I wrote for this site for five absurd years before I even got to interview a player, and trust me, it wasn’t because I was constantly grinding out amazing material and angling for that Beat Reporter niche with nonstop work. Instead, I was in the right place at the right time, and I had “kept skating” for long enough to where, when I accidentally bumped into the wrought iron shoulder that belongs to Joe Sakic at a preseason game in September of 2019, I felt nothing but gratitude (and a bit of soreness). Of course I didn’t “deserve’ to be there, but the fact was, I was there. It was up to me, then, to make the best of it. I haven’t always done that, but if I’ve ever come close to justifying the trust placed in me as an author here, it’s because of the good people around me helping me find my way through the woods.
I don’t know who “deserves” privileges like that; certainly I don’t. But the rain (and snow!) falls on the good and bad alike. So many people are suffering right now, and it sometimes feels crippling to me that I can’t even hug or be hugged because of the perverse potential for that act to cause more suffering. But it would be foolish of me to despair for the changes we’ve seen since March without also expressing gratitude for just how sweet life has been to me, particularly when it comes to hockey.
Because of this place, I’ve met so, so many wonderful people. Some of those people made my birthday last summer a time of overwhelming sweetness and laughter, even sitting ten feet apart in 100-degree heat. Some other people have been kind and generous and frank with me, humbling and delighting me when I’ve needed it more than they knew. Still others have made me laugh about as hard as it’s possible to laugh. You know who you are.
Something I’m really grateful for, as we sit and wait for the 2021-21 season to get started, is that we were able to do the DBD meetup before the Winter Classic in the Before Times. I got to meet a lot of wonderful people throughout the night, and I got to have a conversation with a guy named Frank that will stick with me for the rest of my life. Truly, we don’t know how much we mean to each other, how much we are capable of doing to make life bearable and even enjoyable by simply doing what we love. That night was a gift, and the Winter Classic itself was a bonanza of gratuitous love for hockey, for the Stars, and for each other.
Online forums like this one are known for their frequent arguments in the comments, for the running jokes, and for the potential to commiserate with people who might have nothing else in common but the peculiar investment in this particular team. But, it turns out, there’s always one more tie that binds us: we need each other.
Whatever this season brings, don’t be cynical. Don’t forget how much we can be there for each other, how much potential there is to bring goodness to places where people never hope to receive it. If we ever have occasion to be in the AAC together again, think about asking that usher how they’ve been holding up in the midst of the horrible disruptions in their formerly reliable work life, you know?
I’ve seen so many beautiful comments on this website, right beside the self-pity and frustration we sometimes stoke when the chips are down. I’m talking lovely, kind posts, where people offer a ticket to someone who needs it, or where someone shares their e-mail with someone visiting town who doesn’t know the lay of the land so they can make their trip a bit more special. This is who we can be, as a community, if we choose. That is what I will take away from this website, more than anything: the sheer kindness of so many people, both within the organization and without. Hopefully by now you’ve had occasion to experience the wonderful generosity of so many people here and in the Dallas area, but if not, trust me: there is a lot there, if you ask. And sometimes even if you don’t.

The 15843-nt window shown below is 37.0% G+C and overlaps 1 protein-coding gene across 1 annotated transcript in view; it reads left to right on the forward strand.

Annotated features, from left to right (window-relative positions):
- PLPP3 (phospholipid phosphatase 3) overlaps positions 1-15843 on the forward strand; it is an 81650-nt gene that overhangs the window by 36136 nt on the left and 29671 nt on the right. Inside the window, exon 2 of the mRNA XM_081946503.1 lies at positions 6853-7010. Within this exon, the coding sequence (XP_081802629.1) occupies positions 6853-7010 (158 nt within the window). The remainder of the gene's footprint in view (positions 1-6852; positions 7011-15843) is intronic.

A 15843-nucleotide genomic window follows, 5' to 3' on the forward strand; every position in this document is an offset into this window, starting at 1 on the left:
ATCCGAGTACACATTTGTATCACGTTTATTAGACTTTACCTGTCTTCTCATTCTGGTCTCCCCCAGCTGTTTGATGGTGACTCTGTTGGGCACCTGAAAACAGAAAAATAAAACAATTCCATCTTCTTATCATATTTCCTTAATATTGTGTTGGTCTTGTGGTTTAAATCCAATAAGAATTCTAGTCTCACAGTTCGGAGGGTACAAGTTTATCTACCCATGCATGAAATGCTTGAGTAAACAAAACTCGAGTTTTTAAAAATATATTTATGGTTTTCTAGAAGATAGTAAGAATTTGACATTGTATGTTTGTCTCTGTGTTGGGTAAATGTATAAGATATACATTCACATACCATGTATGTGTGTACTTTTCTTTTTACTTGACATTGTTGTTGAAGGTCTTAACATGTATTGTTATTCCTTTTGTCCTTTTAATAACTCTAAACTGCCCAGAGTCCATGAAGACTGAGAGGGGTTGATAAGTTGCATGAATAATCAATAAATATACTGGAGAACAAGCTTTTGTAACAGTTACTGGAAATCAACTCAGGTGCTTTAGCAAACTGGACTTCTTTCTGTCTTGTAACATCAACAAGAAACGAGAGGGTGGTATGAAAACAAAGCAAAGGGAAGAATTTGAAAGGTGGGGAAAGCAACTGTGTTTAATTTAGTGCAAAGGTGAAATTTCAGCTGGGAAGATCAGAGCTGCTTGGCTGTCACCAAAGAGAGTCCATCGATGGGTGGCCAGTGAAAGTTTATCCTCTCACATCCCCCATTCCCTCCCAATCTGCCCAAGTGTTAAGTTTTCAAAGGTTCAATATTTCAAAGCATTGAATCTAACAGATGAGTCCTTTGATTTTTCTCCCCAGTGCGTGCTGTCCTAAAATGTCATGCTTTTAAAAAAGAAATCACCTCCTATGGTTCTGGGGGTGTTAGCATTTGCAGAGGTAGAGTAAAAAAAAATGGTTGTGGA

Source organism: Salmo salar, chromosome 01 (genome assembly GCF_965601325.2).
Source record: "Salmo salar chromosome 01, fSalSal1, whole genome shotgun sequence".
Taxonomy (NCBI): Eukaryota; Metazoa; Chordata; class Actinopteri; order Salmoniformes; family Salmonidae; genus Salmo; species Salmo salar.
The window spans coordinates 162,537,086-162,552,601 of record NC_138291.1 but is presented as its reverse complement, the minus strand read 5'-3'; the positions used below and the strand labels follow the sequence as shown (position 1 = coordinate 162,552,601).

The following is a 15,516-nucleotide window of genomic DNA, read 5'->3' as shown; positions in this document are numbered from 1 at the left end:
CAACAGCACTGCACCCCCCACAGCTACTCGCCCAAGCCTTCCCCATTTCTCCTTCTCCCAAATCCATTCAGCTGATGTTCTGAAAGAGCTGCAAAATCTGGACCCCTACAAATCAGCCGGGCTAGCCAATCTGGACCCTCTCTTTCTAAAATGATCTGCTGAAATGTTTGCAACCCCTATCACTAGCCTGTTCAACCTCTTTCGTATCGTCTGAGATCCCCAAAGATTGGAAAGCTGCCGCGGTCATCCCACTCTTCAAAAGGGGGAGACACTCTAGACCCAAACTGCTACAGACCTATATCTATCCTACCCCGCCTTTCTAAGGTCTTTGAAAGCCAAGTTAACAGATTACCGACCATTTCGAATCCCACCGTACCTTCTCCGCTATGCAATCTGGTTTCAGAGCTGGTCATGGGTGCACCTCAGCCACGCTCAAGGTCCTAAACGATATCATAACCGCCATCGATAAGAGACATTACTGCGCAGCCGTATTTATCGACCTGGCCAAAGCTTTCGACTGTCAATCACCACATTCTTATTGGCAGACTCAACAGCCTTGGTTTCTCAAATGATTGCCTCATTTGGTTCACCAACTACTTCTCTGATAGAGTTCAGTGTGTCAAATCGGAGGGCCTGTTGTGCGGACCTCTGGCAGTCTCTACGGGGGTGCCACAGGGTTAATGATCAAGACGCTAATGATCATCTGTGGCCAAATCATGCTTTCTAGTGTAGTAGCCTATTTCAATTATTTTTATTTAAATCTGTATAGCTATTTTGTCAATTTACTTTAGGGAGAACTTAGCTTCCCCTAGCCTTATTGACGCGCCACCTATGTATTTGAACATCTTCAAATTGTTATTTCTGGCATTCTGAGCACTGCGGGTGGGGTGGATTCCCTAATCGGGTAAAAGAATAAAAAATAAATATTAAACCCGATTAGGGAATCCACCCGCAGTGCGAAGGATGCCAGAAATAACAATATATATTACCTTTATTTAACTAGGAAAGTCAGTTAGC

I’m stepping away from DBD before the season gets going for two reasons:
First, because my day job is wonderful but very hard, and it deserves my full attention now, more than ever. I have the great privilege of working with children in the world of education, but never has that responsibility been more complex than this year. This is a critical time in a lot of ways, and I can’t abide the thought that I would do it less well than I ought to because I stayed up too late writing about Andrej Sekera and Justin Dowling (both of whom are fine people, by the way).
Second, because this site is too special of a place for someone to half-ass it. Taylor has put this place on her back for a long time now, and it wouldn’t be right for me to be popping in and out when there are surely tons of y’all* who could step in and use the space to do wonderful things and make the whole team stronger.
*Except for Wes, who probably smells like moldy pork rinds, I am guessing, still haven’t met that tool, his fault probably.
So, I guess I just want to end this self-indulgent excuse for a post by saying thank you to everyone who read anything I wrote, and particularly those people who reached out to me over the last 6+ years with a word of any kind. It’s been a gas, and I’ll never forget y’all. If I start writing again someday, hopefully y’all find my work and continue to push me to not do quite as terrible a job. Frankly, it’s the least you could do.
Hockey is at its best when it resembles peak Aleš Hemský: everything seems a little odder than it has any right to be, but somehow it works, sometimes it surprises you, and once in a while, it changes the way you think about the world.
Love y’all. Thank you for making this place special. See ya around.